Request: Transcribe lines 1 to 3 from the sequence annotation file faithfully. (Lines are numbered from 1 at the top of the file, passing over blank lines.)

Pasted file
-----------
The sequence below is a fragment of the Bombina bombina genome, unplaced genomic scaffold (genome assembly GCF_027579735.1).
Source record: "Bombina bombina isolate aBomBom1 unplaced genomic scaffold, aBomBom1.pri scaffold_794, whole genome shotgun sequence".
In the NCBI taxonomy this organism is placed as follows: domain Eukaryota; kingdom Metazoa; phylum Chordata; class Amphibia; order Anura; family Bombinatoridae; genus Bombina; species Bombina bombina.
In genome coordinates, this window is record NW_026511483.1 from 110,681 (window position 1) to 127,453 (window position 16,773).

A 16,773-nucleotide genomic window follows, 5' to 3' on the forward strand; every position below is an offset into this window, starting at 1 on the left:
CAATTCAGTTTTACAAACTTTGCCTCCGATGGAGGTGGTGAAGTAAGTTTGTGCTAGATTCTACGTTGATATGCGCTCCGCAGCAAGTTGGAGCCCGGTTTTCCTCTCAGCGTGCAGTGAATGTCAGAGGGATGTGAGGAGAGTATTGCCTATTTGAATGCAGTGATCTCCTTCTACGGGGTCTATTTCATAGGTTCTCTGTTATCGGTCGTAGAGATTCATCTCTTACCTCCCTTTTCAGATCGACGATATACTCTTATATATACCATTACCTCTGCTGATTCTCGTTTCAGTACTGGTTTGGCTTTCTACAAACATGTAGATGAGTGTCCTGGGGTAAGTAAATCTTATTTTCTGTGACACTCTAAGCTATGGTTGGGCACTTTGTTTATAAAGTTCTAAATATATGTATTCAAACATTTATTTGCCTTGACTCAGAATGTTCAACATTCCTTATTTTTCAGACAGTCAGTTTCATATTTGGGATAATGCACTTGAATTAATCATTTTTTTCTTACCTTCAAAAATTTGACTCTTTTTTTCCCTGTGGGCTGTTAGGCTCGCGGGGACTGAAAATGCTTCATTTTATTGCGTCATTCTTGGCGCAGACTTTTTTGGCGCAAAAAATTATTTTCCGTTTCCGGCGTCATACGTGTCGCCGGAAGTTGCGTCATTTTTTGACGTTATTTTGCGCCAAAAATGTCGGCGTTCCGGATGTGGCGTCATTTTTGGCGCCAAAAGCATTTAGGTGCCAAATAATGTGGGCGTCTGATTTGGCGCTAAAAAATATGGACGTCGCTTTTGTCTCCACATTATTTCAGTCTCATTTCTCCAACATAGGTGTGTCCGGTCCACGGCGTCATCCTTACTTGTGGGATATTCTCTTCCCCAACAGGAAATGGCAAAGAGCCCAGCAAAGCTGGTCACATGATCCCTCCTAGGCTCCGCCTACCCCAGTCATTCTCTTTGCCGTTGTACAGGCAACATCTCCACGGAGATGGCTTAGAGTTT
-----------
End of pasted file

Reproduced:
The sequence below is a fragment of the Bombina bombina genome, unplaced genomic scaffold (genome assembly GCF_027579735.1).
Source record: "Bombina bombina isolate aBomBom1 unplaced genomic scaffold, aBomBom1.pri scaffold_794, whole genome shotgun sequence".
In the NCBI taxonomy this organism is placed as follows: domain Eukaryota; kingdom Metazoa; phylum Chordata; class Amphibia; order Anura; family Bombinatoridae; genus Bombina; species Bombina bombina.